The Master Class was in session this past weekend.

This is where we take the logline and 15 beats of your movie idea, and we put it up on the dreaded Board — aka The Rack, aka The Wailing Wall — and proceed to beat on it until we get the 40 scenes you need to start writing.

We also color code the B, C, and D stories to show you how they work — or don’t — and fill in the >< symbol on each card indicating the conflict in the scene and the +/- indicating the emotional shift in the scene — and show that every card MUST be filled in before you begin. Why? Because a scene is a mini-movie with its own plot points, beginning, middle, and end. And if a scene is a mini-story why shouldn’t it adhere to the same rules that a screenplay does?

We call it breaking the story, but really it’s about finding it. And this workshop is the most unique thing out there for screenwriters. Theory is fine, sitting in a lecture hall listening to someone describe great moments in movies is highly enjoyable, but if you want to really do this job, you have to do it. You must work it the same way it’s always been worked. In a room. Staring at the board. Drinking coffee. And saying: “I’m not satisfied yet, there’s something wonky about the middle; let’s see if we can find a better way to raise the stakes.”

And I love it.

I’ve been doing this for 20 + years, attacked 1000 stories, and it never is anything but exciting.

Like the weekend before when we broke 11 stories in one introductory weekend — a feat my industry friends were shocked by when I returned to town and reported the results! And this past Saturday and Sunday, we had another great group in the house — all writers who have been there with agents, or at the studio level, and want more. Such creative minds! There’s no crying in baseball and no crying in screenwriting either. Give up your darlings! Leave your pre-conceived notions at the door. Be willing to see it a whole new way. And when you do, miracles happen. Bigger, better stories appear. And solutions get found.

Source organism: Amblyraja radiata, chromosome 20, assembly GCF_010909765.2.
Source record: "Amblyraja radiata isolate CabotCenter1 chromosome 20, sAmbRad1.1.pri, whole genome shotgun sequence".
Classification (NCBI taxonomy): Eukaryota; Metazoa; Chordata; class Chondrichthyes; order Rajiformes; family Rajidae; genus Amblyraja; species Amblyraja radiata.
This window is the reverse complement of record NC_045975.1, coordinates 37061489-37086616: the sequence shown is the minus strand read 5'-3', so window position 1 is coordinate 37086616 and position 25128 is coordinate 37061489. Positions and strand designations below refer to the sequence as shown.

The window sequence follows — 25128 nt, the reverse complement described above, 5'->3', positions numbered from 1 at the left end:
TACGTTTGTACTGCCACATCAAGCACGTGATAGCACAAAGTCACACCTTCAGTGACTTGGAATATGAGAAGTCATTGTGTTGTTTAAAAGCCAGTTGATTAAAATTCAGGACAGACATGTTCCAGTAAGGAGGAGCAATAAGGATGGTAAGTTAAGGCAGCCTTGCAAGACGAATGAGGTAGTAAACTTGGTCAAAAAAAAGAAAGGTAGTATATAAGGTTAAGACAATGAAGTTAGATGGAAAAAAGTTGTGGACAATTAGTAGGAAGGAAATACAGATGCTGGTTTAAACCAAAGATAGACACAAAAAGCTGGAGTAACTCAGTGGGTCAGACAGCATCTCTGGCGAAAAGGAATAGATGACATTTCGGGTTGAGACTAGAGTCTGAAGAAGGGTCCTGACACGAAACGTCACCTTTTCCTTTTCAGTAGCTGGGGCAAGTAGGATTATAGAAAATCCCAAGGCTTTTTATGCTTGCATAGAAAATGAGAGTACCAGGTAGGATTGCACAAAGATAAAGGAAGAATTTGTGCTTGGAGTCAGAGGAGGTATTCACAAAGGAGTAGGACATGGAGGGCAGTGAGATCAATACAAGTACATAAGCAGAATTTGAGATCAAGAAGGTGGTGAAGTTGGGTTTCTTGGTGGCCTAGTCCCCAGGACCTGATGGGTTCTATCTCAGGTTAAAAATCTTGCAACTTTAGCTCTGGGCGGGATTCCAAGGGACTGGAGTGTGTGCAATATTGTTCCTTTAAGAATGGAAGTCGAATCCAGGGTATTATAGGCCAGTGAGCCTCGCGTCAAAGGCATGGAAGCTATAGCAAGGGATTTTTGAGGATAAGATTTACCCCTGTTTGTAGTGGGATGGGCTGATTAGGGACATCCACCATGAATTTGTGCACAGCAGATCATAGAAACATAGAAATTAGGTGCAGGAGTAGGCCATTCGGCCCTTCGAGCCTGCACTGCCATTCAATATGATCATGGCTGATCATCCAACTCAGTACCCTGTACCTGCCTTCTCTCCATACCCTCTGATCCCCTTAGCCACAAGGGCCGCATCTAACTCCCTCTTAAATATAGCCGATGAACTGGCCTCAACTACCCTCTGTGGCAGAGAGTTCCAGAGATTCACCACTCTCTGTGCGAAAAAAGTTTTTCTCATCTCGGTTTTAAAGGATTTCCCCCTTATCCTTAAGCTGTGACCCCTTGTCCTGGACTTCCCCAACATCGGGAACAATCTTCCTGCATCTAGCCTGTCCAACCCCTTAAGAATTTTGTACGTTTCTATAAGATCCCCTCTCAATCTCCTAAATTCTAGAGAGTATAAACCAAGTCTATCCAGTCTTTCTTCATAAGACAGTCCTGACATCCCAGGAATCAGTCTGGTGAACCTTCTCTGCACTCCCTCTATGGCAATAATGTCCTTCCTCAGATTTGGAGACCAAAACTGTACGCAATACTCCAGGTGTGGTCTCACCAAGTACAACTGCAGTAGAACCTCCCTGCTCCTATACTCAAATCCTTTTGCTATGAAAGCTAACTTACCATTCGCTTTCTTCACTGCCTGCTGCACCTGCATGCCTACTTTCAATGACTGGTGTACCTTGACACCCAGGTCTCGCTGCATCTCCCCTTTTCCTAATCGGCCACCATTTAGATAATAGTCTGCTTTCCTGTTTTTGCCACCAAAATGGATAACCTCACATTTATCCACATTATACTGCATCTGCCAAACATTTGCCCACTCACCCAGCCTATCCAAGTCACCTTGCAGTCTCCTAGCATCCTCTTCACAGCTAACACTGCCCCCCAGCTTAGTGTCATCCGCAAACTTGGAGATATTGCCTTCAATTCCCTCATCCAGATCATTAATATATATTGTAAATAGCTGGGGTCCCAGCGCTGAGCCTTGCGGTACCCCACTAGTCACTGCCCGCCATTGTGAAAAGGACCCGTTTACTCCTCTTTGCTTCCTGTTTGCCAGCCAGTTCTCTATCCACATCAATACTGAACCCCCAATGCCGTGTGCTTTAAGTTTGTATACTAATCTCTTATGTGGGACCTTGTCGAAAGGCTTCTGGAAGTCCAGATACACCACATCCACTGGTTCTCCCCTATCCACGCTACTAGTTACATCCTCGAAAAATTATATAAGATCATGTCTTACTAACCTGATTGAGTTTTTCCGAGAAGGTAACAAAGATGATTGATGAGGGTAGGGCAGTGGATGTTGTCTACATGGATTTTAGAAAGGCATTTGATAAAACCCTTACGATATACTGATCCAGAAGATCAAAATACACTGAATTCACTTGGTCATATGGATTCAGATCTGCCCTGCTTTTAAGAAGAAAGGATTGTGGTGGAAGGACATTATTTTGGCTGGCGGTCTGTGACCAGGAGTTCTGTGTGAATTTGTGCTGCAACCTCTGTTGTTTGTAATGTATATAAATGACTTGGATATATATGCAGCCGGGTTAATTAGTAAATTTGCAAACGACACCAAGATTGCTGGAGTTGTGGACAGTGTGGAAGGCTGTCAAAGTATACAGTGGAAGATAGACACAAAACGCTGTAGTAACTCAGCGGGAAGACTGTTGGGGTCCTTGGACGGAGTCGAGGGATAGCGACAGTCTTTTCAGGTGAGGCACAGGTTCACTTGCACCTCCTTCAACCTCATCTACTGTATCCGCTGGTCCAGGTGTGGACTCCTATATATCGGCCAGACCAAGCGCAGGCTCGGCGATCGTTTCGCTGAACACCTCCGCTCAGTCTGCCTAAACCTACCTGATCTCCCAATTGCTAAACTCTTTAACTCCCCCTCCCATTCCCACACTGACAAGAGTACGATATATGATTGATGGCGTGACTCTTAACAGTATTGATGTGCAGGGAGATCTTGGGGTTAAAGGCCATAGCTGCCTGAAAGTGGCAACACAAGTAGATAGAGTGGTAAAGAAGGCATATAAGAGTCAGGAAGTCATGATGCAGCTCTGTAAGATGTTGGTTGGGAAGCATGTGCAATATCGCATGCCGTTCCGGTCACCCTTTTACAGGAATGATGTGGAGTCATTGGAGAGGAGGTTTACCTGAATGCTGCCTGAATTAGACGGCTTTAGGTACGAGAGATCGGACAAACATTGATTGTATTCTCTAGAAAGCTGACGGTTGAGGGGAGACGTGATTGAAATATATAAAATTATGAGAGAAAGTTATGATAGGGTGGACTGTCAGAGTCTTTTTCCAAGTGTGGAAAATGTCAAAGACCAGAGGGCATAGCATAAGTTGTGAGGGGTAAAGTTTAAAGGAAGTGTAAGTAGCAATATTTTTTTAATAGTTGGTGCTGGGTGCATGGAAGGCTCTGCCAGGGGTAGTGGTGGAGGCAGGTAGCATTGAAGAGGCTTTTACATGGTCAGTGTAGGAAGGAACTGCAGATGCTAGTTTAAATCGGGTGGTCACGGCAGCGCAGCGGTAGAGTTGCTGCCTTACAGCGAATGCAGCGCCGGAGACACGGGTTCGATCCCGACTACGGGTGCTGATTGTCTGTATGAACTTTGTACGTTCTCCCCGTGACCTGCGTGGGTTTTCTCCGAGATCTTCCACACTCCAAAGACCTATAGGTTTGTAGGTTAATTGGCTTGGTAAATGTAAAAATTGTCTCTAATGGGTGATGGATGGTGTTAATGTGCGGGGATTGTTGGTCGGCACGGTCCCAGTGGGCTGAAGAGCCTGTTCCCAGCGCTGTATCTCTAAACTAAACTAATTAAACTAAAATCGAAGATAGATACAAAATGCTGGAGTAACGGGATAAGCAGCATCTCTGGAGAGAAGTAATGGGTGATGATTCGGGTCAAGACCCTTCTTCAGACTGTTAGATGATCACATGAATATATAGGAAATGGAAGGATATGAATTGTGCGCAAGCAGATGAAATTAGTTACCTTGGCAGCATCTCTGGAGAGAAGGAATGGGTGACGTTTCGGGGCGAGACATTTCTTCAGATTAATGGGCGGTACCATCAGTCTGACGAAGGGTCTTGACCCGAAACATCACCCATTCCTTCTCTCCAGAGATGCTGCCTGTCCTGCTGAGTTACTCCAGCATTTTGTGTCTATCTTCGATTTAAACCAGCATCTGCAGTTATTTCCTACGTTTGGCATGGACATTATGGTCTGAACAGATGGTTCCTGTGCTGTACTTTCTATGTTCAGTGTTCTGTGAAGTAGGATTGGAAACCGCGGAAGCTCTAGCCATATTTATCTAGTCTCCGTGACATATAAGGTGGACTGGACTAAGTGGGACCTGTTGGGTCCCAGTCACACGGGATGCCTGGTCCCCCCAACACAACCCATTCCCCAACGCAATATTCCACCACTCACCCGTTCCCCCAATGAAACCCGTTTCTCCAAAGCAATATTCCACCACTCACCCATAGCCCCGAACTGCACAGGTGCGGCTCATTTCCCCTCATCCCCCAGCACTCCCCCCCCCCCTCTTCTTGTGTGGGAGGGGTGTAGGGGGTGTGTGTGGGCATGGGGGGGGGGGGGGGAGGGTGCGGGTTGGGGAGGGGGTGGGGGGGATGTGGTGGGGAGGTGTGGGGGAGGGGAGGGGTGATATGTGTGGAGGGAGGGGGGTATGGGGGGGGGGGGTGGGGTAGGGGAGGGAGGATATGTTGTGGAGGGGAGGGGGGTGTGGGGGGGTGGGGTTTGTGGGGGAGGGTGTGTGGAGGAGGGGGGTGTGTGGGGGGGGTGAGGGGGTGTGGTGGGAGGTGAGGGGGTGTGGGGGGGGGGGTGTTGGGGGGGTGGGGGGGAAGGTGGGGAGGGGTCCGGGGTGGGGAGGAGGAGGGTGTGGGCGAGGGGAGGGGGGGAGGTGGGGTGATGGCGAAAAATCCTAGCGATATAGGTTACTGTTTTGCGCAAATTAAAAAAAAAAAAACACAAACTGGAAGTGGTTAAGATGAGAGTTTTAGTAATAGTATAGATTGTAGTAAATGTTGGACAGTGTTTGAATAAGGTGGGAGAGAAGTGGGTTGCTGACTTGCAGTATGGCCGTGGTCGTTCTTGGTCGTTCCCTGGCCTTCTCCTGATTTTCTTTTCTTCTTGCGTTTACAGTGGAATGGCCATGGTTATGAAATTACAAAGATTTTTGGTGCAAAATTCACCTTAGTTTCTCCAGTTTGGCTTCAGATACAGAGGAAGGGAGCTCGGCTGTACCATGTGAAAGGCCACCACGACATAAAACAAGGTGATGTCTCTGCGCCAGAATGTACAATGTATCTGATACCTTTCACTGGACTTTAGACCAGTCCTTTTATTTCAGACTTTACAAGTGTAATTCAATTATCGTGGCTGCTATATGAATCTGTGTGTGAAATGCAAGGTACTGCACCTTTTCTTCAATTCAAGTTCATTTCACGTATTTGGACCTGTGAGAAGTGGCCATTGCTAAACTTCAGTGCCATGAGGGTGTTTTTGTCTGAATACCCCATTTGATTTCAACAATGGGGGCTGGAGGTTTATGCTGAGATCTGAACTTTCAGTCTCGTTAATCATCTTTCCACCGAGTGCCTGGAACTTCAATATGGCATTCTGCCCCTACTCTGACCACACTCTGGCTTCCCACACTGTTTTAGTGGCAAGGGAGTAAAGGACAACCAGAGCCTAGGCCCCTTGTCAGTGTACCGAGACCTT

Often it’s an 11th Hour fix. I think I am most proud of those. This Sunday, for instance, our little minds turned to jello, looking at the board of a movie we had seen three times or more during the weekend… when suddenly we felt a nagging urge to do even better. In this case, we came up with a fix for the writer’s third act that aligned the whole story and made it make even more sense — and I can’t stop thinking about how magical that is!

On the good days, when we have these breakthroughs, I feel like Billy Wilder and Izzy Diamond writing Some Like It Hot. They did it, like we do it, like it’s always been done: in a little office, staring at each other, and doing the hard work. But if you ask the tough questions, you iron out the trouble spots, and better things come from it. And sometimes at the end of the day you realize you had it all along too.

Famously, that’s how Wilder and Diamond came up with the final line for their sex-switch comedy. When told that the woman he is going to marry is actually a man, when Jack Lemmon takes off his wig and confesses, Joe E. Brown says, “Well, nobody’s perfect.” Wilder and Diamond couldn’t think of anything better. But we know they tried. Up until they shot the scene, they were still ready to find something even more satisfying.

That’s what it’s all about.